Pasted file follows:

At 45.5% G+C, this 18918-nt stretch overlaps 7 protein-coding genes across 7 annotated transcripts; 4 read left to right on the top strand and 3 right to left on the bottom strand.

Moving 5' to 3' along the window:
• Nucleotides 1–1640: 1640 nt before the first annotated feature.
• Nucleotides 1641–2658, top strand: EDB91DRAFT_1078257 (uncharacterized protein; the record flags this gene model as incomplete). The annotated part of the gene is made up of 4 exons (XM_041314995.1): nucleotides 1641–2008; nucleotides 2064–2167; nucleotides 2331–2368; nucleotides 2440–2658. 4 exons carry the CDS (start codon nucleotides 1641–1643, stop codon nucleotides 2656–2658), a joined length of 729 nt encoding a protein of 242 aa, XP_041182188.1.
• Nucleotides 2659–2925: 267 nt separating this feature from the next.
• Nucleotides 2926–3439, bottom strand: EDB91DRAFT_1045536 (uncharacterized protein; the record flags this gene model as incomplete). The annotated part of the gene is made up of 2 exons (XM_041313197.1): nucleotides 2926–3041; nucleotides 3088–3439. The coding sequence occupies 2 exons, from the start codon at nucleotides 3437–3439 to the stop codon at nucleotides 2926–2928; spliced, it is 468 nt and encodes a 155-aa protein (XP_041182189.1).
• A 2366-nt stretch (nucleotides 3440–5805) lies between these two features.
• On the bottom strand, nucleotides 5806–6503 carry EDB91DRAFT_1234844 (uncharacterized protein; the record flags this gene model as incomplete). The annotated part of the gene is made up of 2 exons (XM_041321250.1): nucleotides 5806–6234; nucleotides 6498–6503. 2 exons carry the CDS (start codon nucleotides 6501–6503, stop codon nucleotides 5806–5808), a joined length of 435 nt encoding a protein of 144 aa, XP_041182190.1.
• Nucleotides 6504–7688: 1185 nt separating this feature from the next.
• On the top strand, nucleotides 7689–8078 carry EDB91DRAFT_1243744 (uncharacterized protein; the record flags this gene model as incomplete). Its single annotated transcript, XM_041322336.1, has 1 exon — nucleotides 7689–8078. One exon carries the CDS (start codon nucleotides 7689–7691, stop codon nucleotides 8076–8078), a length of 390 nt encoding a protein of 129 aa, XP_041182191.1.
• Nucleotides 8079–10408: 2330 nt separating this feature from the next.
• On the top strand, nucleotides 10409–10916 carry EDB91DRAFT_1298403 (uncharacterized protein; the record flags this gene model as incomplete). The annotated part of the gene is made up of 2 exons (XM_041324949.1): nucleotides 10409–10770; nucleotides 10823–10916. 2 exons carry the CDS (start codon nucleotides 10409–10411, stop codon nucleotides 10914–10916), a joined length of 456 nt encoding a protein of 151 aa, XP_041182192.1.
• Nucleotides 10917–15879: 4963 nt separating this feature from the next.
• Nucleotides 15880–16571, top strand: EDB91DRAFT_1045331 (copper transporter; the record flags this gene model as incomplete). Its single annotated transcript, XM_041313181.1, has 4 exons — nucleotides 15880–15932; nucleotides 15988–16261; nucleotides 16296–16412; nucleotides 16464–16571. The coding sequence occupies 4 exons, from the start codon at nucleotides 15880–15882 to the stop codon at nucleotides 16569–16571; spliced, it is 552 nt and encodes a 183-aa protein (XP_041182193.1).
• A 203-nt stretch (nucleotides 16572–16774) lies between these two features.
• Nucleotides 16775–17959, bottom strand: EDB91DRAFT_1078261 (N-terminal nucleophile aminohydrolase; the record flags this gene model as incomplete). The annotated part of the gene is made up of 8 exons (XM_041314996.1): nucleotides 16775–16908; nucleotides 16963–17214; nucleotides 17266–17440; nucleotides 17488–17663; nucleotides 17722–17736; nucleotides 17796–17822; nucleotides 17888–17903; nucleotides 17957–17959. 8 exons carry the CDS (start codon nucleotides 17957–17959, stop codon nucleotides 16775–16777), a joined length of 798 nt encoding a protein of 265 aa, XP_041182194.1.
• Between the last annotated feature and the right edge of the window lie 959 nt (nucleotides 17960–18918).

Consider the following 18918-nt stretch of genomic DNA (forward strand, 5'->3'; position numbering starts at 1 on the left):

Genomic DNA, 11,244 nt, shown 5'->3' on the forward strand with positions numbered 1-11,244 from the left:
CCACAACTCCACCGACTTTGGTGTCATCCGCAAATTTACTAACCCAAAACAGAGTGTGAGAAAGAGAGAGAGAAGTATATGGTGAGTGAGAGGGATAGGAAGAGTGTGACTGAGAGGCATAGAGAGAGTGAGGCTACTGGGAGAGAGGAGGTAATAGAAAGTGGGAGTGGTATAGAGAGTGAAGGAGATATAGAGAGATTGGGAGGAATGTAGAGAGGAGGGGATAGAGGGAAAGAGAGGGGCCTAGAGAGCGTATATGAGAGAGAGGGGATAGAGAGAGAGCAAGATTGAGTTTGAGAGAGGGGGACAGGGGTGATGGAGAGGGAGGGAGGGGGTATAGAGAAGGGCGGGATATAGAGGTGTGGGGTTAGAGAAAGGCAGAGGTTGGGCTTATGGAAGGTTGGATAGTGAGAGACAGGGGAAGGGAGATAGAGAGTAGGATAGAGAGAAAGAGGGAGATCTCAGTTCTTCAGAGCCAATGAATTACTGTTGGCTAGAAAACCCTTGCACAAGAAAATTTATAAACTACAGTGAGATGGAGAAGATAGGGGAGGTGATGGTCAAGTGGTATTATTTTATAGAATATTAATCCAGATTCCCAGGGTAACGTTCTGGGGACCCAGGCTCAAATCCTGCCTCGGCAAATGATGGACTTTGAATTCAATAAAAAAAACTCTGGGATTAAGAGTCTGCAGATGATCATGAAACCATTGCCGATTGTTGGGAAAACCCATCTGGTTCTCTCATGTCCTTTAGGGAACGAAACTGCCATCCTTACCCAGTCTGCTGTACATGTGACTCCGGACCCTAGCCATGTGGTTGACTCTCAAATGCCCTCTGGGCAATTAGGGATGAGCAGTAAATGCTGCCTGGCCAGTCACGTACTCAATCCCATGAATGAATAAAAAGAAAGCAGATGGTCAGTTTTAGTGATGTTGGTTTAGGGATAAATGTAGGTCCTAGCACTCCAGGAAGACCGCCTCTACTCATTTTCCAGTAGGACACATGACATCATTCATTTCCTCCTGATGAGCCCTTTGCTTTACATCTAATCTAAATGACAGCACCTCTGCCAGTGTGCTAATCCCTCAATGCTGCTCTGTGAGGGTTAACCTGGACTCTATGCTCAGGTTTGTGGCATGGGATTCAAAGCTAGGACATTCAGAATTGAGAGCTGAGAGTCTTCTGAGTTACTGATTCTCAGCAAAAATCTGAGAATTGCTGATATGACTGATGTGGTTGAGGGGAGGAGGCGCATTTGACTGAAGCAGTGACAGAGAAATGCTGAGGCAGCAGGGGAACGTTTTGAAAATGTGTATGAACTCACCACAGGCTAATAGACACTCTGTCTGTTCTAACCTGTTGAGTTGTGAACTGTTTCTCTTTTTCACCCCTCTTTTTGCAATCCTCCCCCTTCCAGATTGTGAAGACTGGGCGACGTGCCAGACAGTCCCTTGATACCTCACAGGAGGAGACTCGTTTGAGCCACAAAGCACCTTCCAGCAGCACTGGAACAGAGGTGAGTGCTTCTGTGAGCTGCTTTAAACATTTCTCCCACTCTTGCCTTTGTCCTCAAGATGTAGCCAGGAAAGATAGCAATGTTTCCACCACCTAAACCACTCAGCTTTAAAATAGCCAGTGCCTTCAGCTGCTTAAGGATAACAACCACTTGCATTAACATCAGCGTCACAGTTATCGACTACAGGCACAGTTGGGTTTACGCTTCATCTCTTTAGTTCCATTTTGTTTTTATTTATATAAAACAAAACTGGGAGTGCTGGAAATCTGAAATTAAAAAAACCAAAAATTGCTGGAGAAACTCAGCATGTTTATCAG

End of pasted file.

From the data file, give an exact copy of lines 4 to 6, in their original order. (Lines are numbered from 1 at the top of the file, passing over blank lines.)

• Nucleotides 1641–2658, top strand: EDB91DRAFT_1078257 (uncharacterized protein; the record flags this gene model as incomplete). The annotated part of the gene is made up of 4 exons (XM_041314995.1): nucleotides 1641–2008; nucleotides 2064–2167; nucleotides 2331–2368; nucleotides 2440–2658. 4 exons carry the CDS (start codon nucleotides 1641–1643, stop codon nucleotides 2656–2658), a joined length of 729 nt encoding a protein of 242 aa, XP_041182188.1.
• Nucleotides 2659–2925: 267 nt separating this feature from the next.
• Nucleotides 2926–3439, bottom strand: EDB91DRAFT_1045536 (uncharacterized protein; the record flags this gene model as incomplete). The annotated part of the gene is made up of 2 exons (XM_041313197.1): nucleotides 2926–3041; nucleotides 3088–3439. The coding sequence occupies 2 exons, from the start codon at nucleotides 3437–3439 to the stop codon at nucleotides 2926–2928; spliced, it is 468 nt and encodes a 155-aa protein (XP_041182189.1).